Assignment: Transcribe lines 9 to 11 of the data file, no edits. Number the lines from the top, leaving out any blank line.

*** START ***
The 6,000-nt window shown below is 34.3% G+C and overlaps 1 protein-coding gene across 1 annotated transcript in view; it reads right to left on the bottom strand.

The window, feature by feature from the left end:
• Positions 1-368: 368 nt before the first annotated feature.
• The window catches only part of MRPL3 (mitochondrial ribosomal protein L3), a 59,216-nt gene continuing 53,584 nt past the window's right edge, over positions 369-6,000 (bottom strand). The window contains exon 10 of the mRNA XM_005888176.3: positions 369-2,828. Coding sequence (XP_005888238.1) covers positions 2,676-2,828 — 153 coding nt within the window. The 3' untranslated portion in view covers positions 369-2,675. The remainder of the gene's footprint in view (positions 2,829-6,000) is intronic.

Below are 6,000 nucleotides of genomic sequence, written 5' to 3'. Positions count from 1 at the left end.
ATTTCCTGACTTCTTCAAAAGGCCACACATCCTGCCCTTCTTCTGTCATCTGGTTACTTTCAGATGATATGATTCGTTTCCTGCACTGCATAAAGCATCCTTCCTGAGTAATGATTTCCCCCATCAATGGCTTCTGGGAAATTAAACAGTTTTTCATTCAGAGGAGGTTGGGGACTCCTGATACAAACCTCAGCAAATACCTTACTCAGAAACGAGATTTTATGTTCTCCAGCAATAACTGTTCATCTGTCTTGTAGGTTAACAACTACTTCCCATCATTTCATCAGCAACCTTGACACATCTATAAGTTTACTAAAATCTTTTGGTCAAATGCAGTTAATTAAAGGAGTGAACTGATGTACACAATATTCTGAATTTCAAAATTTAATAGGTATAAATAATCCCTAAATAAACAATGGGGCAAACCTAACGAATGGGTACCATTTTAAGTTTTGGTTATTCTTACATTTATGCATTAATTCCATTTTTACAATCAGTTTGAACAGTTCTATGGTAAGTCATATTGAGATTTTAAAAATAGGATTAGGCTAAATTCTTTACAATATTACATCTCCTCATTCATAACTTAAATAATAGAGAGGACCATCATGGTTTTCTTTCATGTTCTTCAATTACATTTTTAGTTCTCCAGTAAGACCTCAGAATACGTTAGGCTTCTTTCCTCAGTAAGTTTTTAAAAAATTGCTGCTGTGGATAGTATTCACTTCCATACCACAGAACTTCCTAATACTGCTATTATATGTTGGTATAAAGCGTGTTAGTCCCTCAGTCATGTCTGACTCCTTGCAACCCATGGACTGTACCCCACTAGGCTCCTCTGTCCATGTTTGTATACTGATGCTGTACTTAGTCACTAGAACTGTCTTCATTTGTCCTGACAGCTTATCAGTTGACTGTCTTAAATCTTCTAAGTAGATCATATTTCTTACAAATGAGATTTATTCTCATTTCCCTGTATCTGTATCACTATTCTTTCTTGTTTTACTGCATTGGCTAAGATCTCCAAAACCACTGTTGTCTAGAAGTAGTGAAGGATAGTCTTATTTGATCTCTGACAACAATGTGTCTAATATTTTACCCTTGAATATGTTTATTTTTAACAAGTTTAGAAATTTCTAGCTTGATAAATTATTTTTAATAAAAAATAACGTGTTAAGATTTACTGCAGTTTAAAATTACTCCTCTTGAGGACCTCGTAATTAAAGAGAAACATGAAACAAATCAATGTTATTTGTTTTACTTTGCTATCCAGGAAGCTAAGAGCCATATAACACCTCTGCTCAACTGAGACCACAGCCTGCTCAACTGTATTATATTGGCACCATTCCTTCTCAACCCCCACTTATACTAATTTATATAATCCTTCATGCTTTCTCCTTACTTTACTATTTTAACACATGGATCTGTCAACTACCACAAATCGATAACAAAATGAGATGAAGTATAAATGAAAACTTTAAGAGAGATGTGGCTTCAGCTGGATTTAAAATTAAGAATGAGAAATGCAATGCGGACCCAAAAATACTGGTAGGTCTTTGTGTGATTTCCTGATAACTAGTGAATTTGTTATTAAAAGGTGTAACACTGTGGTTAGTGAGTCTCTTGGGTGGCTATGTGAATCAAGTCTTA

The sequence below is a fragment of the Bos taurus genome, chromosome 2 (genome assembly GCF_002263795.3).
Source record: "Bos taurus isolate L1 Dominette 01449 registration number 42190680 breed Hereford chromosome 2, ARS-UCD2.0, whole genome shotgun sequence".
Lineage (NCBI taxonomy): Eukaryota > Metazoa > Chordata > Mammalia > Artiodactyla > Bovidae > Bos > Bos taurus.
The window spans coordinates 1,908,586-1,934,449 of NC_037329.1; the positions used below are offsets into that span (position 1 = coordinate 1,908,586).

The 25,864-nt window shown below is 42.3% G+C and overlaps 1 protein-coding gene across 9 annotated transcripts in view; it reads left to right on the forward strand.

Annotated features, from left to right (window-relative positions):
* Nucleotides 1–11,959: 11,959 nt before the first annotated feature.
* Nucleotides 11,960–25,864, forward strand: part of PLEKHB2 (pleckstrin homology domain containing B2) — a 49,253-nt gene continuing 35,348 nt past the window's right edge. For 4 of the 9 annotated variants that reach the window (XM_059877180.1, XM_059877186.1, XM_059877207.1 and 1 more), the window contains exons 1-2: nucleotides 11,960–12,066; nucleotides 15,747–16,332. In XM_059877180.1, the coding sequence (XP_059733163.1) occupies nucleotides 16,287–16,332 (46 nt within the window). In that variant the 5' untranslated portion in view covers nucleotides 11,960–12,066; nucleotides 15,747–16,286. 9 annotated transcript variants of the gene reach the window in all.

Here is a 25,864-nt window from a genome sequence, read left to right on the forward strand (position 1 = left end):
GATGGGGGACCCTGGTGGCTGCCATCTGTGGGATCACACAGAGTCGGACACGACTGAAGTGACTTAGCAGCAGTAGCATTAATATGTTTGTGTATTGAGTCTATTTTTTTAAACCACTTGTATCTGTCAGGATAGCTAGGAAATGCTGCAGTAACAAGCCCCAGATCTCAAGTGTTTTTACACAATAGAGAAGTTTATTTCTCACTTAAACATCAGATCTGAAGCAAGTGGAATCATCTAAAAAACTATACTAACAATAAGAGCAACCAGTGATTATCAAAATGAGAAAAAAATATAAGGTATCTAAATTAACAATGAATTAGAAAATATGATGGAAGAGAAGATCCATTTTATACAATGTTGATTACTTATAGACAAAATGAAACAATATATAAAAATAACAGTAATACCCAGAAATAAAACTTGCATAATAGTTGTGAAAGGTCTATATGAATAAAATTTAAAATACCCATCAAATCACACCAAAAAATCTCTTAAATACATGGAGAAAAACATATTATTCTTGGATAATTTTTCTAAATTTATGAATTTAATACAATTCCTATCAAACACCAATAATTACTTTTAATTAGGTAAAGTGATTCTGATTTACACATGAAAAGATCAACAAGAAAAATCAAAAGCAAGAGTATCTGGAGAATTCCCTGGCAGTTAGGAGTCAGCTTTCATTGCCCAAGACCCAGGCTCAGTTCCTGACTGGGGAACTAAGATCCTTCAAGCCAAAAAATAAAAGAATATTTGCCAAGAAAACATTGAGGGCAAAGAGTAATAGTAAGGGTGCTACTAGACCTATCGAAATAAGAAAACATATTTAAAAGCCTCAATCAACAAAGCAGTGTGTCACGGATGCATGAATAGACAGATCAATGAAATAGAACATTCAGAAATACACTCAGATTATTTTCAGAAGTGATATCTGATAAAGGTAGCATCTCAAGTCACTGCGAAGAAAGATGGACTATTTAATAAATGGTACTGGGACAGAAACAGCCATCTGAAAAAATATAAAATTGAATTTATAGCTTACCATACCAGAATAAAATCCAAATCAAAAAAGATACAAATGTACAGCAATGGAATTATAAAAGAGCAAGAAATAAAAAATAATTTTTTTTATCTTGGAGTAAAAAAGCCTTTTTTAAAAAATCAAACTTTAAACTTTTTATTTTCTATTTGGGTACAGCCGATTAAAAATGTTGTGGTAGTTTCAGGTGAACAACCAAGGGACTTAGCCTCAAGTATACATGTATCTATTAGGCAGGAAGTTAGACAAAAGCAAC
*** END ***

Lineage (NCBI taxonomy): Eukaryota > Metazoa > Chordata > Mammalia > Artiodactyla > Bovidae > Bos > Bos taurus.
The window spans coordinates 1,908,586-1,934,449 of NC_037329.1; the positions used below are offsets into that span (position 1 = coordinate 1,908,586).

The 25,864-nt window shown below is 42.3% G+C and overlaps 1 protein-coding gene across 9 annotated transcripts in view; it reads left to right on the forward strand.